Two-year field campaign allows unprecedented study of anthropogenic influences on aerosols, clouds, and convective precipitation.
Recent field campaign research in the Amazon sought to quantify how aerosol and cloud lifecycles in a clean background in the tropics are influenced by pollutant outflow from a large tropical city. The team used ground-based research sites and aircraft measurement systems in wet and dry seasons in the environs of Manaus, Brazil, for the study.
The experiment takes advantage of the natural laboratory represented by the Amazon rainforest’s pristine environment as influenced by pollutant outflow from a tropical megacity. The study is examining how aerosol and cloud lifecycles, including cloud-aerosol-precipitation interactions, are influenced by a range of anthropogenic influences otherwise unavailable. The findings will enable more accurate predictions, embedded in models, on how the present-day functioning of energy, carbon, and chemical flows in the Amazon basin might change, both due to global climate change and to past and projected economic development.
The Green Ocean Amazon field campaign sought to quantify and understand how aerosol and cloud lifecycles in a particularly clean background in the tropics were influenced by pollutant outflow from a large tropical city. The experiment was conducted by a large, multi-organization team, including scientists from both Brazilian and U.S. institutions, and was carried out in the environs of Manaus, Brazil, an isolated urban region of over 2 million people. The city is surrounded by a natural forest for over 1000 km in every direction. The city, encompassing a large industrial zone, uses high-sulfur oil as its primary fuel for electricity generation and emits large quantities of soot. Particle concentrations increase 10 to 100 times in the pollution plume compared to when pristine conditions prevail. The intersecting research sites downwind of Manaus oscillated between one of the least perturbed natural continental sites on Earth and one in which the pollution emissions of a tropical metropolis interact with the natural emissions of the rainforest. These findings will help researchers understand how aerosol and cloud lifecycles, including cloud-aerosol-precipitation interactions, are influenced by pollutant outflow from a tropical megacity. The goal is to provide data for a more accurate Earth system model to describe tropical regions and, in particular, the Amazon basin, where the hydrologic cycle is one of the primary heat engines of global circulation.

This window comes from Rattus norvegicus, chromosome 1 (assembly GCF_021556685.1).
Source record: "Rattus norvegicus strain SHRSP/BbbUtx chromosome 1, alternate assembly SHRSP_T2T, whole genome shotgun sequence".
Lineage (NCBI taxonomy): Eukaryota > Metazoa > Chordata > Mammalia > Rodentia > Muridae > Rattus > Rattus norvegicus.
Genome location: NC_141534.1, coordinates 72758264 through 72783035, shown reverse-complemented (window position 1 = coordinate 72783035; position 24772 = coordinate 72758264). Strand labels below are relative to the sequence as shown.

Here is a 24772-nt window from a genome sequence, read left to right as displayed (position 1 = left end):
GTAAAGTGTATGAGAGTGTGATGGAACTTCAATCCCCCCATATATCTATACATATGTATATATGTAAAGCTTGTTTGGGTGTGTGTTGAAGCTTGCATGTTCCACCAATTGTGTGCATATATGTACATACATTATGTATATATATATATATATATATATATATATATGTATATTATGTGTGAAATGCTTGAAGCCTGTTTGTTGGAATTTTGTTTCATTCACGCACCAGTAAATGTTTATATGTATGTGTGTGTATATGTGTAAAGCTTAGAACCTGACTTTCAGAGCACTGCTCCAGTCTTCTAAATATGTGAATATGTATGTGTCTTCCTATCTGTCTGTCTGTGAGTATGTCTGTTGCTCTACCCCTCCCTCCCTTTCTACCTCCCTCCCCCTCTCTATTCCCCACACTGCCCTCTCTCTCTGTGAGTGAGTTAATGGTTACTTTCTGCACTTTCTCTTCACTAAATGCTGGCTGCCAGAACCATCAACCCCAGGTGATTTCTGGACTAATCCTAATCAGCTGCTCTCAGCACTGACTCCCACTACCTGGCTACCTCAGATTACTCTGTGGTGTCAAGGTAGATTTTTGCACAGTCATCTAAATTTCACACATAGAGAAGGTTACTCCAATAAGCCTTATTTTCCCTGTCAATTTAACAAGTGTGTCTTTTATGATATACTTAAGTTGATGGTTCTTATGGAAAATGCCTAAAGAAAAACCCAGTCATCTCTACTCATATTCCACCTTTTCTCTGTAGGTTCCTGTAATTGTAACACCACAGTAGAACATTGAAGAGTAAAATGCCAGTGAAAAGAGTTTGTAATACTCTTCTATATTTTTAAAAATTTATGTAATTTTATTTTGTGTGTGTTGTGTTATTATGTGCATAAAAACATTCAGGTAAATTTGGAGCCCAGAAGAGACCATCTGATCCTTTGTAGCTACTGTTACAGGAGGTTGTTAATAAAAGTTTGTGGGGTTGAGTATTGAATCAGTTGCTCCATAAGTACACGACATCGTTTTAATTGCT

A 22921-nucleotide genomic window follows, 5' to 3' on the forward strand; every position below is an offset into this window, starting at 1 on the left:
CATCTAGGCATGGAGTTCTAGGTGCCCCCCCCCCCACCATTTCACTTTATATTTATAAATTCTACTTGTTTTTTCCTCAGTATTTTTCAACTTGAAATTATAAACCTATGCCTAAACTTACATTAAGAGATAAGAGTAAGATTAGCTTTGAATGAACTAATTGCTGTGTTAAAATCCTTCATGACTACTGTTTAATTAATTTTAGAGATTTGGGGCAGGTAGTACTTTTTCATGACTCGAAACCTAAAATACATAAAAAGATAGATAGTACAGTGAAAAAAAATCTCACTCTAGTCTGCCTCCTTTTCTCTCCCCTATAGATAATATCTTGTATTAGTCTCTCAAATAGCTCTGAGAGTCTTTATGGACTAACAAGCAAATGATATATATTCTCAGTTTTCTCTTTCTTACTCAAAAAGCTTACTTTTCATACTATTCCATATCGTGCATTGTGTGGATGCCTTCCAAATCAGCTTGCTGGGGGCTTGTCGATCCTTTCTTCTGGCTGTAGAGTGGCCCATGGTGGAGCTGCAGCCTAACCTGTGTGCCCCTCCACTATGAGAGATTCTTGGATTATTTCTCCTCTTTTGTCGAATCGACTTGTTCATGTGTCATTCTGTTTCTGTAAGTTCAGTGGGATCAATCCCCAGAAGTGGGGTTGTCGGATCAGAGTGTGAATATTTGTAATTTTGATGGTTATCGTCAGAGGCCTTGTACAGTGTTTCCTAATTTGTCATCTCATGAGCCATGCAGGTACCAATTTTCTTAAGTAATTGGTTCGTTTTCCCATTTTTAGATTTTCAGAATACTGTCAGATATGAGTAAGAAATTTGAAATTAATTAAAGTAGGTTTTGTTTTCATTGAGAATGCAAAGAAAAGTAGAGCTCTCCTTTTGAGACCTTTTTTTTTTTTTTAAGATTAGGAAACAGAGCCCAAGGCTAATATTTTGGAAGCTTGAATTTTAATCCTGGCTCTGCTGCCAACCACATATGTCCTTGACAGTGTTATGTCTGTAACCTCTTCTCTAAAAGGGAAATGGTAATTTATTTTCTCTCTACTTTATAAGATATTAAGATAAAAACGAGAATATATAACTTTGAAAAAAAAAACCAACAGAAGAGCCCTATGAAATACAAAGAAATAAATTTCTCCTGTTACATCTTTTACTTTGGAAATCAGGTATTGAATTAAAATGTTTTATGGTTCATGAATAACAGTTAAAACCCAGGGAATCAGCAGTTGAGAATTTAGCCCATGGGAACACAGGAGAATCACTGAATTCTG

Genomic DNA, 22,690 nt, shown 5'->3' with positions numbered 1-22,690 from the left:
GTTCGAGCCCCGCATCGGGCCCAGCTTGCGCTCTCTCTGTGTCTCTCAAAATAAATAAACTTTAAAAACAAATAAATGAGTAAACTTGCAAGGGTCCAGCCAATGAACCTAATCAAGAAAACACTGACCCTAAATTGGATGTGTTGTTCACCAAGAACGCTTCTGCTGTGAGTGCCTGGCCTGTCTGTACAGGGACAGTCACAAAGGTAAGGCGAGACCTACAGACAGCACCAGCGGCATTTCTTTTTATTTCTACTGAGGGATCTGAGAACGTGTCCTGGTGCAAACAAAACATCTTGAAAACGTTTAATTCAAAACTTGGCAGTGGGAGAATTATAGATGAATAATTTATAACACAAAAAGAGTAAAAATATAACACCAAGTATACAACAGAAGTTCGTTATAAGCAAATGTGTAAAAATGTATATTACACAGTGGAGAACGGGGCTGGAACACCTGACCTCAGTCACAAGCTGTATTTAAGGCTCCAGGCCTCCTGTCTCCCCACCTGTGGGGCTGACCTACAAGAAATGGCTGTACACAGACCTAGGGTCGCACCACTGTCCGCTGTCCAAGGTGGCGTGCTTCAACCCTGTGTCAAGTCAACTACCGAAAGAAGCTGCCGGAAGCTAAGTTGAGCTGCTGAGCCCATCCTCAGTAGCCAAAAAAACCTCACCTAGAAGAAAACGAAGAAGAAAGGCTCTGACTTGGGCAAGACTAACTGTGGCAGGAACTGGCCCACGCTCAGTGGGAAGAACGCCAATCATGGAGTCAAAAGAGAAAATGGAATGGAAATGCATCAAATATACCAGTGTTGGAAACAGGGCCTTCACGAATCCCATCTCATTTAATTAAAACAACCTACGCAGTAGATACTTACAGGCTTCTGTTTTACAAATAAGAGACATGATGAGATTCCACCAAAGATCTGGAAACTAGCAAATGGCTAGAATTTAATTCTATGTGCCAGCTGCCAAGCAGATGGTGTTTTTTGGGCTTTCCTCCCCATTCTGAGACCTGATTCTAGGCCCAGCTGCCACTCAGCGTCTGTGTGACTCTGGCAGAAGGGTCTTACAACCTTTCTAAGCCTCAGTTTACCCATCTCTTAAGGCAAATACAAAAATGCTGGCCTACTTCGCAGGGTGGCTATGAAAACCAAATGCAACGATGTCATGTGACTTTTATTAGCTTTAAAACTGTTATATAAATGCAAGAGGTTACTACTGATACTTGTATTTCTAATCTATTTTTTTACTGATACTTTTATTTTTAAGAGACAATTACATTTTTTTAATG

Contacts (BER PM)
Ashley Williamson or Shaima Nasiri
Atmospheric System Research Program Managers
Atmospheric Radiation Measurement (ARM) Climate Research Facility Program Manager
Scot T. Martin
Harvard University, Cambridge, MA
Institutional support was provided by the Central Office of the Large Scale Biosphere Atmosphere Experiment in Amazonia (LBA), National Institute of Amazonian Research (INPA), National Institute for Space Research (INPE), Amazonas State University (UEA), and Brazilian Space Agency (AEB). The authors also acknowledge support from the U.S. Department of Energy (DOE), Office of Science, Office of Biological and Environmental Research, Atmospheric Radiation Measurement (ARM) Climate Research Facility, a user facility, and Atmospheric System Research (ASR) program. Funding was obtained from DOE, Amazonas State Research Foundation, São Paulo State Research Foundation, Brazil Scientific Mobility Program, U.S. National Science Foundation, German Max Planck Society, German Research Foundation, and German Aerospace Center. The research was conducted under scientific licenses 001030/2012-4, 001262/2012-2, and 00254/2013-9 of the Brazilian National Council for Scientific and Technological Development.
Martin, S. T., P. Artaxo, L. Machado, A. O. Manzi, R. A. Souza, C. Schumacher, J. Wang, M. O. Andreae, H. J. Barbosa, J. Fan, G. Fisch, A. H. Goldstein, A. Guenther, J. L. Jimenez, U. Poschl, M. A. Silva Dias, J. Smith, and M. Wendisch. 2016. “Introduction: Observations and Modeling of the Green Ocean Amazon (GoAmazon2014/15),” Atmospheric Chemistry and Physics 16, 4785-97. DOI: 10.5194/acp-16-4785-2016. (Reference link)
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